Let’s help you choose your first kayak paddle … we’ll take a look at the parts of a paddle you need to know about and run through the options for different kinds of paddle, then we’ll help you decide on the length of paddle you’ll need.
Types of paddle
For touring kayaks, sit-on-tops and inflatable kayaks, the mid-sized Drift is a great first paddle. The Drift is available in a range of options including one with adjustable length.
For long distance paddlers, the Vision has stiff, lightweight blades and a composite glass fibre shaft. Good for longer, faster kayaks for covering distance like sea kayaks and narrower sit on tops.
For whitewater kayaking, the Maverick is a great first paddle that you can rely on in rough water. It has a large surface area for powerful strokes and you have a choice of several tough materials.
Why are paddles different shapes and sizes?
Larger paddles are more powerful, but over the course of a long paddle they will be more tiring to use. Each kayak paddle design has subtle differences in shape to make them the most efficient. Looking at them side by side, the difference between paddles can be subtle but small differences in shape or size are very noticeable when you pick up and paddle.
Kayakers in fast moving water will want powerful strokes to get around, so the Maverick has a large blade surface area at 680 cm2. Their wide shape catches the water quickly and powerfully.
For paddling long distances in touring kayaks, lighter strokes are what’s needed over a long period of time. The Vision paddle has a smaller blade area of 630 cm2, and longer, narrower blades, making it less fatiguing to paddle all day.
The Drift paddle, designed for recreational kayaks, sit-on-tops and inflatables, is for paddlers who want a bit of everything. So the Drift sits somewhere in the middle, with a 660 cm2 surface area.
What length paddle do I need?
The length of paddle depends on what kind of kayak you’ll be using, and to some extent, personal preference.
Generally speaking, the wider the kayak and the taller the paddler, the longer you’ll want the paddles to be.
|Models||Activity||Your height||Boat width||Paddle length|
|recreation||172 – 185 cm/ 5’8″ – 6’1″|
172 – 185 cm/ 5’8″ – 6’1″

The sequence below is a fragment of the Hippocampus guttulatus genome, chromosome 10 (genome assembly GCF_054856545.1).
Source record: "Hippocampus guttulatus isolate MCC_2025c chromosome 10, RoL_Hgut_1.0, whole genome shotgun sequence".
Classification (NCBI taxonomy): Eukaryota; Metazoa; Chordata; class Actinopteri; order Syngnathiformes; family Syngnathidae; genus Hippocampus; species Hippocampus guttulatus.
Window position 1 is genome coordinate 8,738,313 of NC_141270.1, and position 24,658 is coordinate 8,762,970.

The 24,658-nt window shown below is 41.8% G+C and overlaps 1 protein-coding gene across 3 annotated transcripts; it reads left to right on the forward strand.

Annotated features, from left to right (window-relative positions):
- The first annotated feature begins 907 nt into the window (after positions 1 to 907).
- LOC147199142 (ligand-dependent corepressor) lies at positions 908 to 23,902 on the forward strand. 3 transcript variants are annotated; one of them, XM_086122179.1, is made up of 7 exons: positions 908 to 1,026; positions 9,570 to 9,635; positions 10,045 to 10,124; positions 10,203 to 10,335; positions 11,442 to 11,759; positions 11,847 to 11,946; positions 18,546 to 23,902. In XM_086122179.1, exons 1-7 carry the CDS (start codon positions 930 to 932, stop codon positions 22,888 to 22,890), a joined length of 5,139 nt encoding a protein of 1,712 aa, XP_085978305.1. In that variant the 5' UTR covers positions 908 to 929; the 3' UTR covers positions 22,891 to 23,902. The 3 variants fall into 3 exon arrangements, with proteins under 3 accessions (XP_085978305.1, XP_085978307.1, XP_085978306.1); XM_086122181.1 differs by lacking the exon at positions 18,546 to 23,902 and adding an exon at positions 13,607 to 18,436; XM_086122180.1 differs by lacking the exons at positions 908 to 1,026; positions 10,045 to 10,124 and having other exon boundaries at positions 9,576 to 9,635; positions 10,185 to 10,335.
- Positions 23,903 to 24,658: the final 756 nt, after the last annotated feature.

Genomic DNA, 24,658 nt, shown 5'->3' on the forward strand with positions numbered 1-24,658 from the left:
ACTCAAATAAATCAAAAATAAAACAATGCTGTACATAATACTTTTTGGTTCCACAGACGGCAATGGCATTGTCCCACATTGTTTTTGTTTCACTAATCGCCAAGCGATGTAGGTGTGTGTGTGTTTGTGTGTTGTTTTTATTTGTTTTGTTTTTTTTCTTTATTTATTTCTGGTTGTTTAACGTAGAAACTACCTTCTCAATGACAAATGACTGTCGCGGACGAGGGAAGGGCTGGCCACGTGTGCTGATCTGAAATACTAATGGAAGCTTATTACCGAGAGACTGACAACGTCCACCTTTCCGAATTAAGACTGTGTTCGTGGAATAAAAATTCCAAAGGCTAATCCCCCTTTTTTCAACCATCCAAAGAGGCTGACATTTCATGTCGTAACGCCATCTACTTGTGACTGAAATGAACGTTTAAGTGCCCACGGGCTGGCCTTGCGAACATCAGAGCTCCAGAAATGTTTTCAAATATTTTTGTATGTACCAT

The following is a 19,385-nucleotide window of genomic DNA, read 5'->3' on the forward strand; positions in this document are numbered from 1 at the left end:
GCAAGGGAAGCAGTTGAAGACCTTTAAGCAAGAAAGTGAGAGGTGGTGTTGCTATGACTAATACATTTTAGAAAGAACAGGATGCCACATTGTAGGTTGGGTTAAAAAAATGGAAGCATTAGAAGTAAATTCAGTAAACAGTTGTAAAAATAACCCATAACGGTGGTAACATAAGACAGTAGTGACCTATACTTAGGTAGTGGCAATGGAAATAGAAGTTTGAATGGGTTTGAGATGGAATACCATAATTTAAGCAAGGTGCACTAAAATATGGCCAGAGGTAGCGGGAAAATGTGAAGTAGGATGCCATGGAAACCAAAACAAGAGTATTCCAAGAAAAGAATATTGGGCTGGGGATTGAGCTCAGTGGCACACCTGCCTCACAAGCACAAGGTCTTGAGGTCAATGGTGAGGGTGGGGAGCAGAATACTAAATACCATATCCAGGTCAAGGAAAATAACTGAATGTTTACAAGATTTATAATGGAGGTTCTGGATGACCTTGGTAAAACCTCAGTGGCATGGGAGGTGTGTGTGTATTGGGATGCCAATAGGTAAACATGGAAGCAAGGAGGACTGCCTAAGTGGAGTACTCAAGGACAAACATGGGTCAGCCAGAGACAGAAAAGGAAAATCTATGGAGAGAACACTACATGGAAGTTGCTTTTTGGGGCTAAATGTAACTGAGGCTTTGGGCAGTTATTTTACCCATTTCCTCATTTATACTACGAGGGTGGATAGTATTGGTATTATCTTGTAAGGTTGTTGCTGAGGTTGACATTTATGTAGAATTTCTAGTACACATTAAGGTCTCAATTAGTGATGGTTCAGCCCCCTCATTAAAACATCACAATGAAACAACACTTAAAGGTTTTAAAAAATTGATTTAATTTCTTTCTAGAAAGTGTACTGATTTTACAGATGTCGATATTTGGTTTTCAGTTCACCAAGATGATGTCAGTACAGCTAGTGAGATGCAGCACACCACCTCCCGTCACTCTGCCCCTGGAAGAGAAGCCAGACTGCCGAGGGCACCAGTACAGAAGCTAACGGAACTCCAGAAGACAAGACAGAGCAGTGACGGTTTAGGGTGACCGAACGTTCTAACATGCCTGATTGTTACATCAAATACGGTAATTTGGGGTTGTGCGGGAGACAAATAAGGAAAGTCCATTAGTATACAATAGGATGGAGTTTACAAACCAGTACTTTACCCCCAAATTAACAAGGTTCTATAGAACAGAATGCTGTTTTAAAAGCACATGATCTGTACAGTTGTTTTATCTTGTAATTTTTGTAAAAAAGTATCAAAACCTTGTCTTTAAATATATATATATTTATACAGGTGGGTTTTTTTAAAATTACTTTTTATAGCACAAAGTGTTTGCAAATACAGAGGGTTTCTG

> 185 cm/ 6’1″
|53 – 58 cm/ 21″ – 23″|
58 – 66 cm/ 23″ – 26″
> 64 cm/ 25″
|205 – 215 cm|
215 – 220 cm
220 – 225 cm
|Colt||recreation||< 165 cm/ 5’5″||185 cm|
|whitewater||157 – 175 cm/ 5’2 – 5’9″|
172 – 185 cm/ 5’8 – 6’1″
>185 cm/ 6’1″
|< 65 cm/ 26″|
< 65 cm/ 26″
> 67 cm / 26.4″
|Vision||touring||157 – 172 cm / 5’2 – 5’8″|
168 – 185 cm / 5’6 – 6’1″
> 178 cm/ 5’10”
|< 58 cm / 23″|
53 – 58 cm / 21″ – 23″
> 56 cm/ 22″
Choosing a paddle shaft
Aluminium shafts are cost effective and durable but have the downside of being slightly heavier than other materials and can feel a little cold. They often have a plastic wrap for a good grip.
Glass fibre shafts are durable, flexible and lightweight and feel warmer in your hands than aluminium. Some glass fibre paddle shafts are ribbed whilst others are ground to a smooth finish. The ground finish is a bit more comfortable to use and doesn’t need a plastic wrap for grip.
Carbon and glass fibre mixed shafts are strong, stiff and light for rewarding and efficient paddle strokes and they are also warm and comfortable on your hands. Entirely carbon fibre shafts are often the least flexible, but they are very light and responsive.
What is a breakdown paddle for?
A breakdown, sometimes called a split paddle, is a great way to make your paddle easy to transport. A two or four-piece paddle takes up much less space, they fit neatly in your car boot or in the stow hatch of your kayak.
Breakdown paddles often allow you to change the blade angle too to find an offset that suits you.
It’s wise when kayaking on the sea to carry a spare set of paddles. Sea kayakers often carry a set easily accessible under the front deck lines of their kayak. For whitewater paddlers, four-piece paddles fit out of the way in the back of the kayak. Having a spare paddle can save a lot of trouble in case someone in your group breaks or loses theirs.
Now let’s go paddling!
Did we miss something? Let us know your questions in the comments over on YouTube.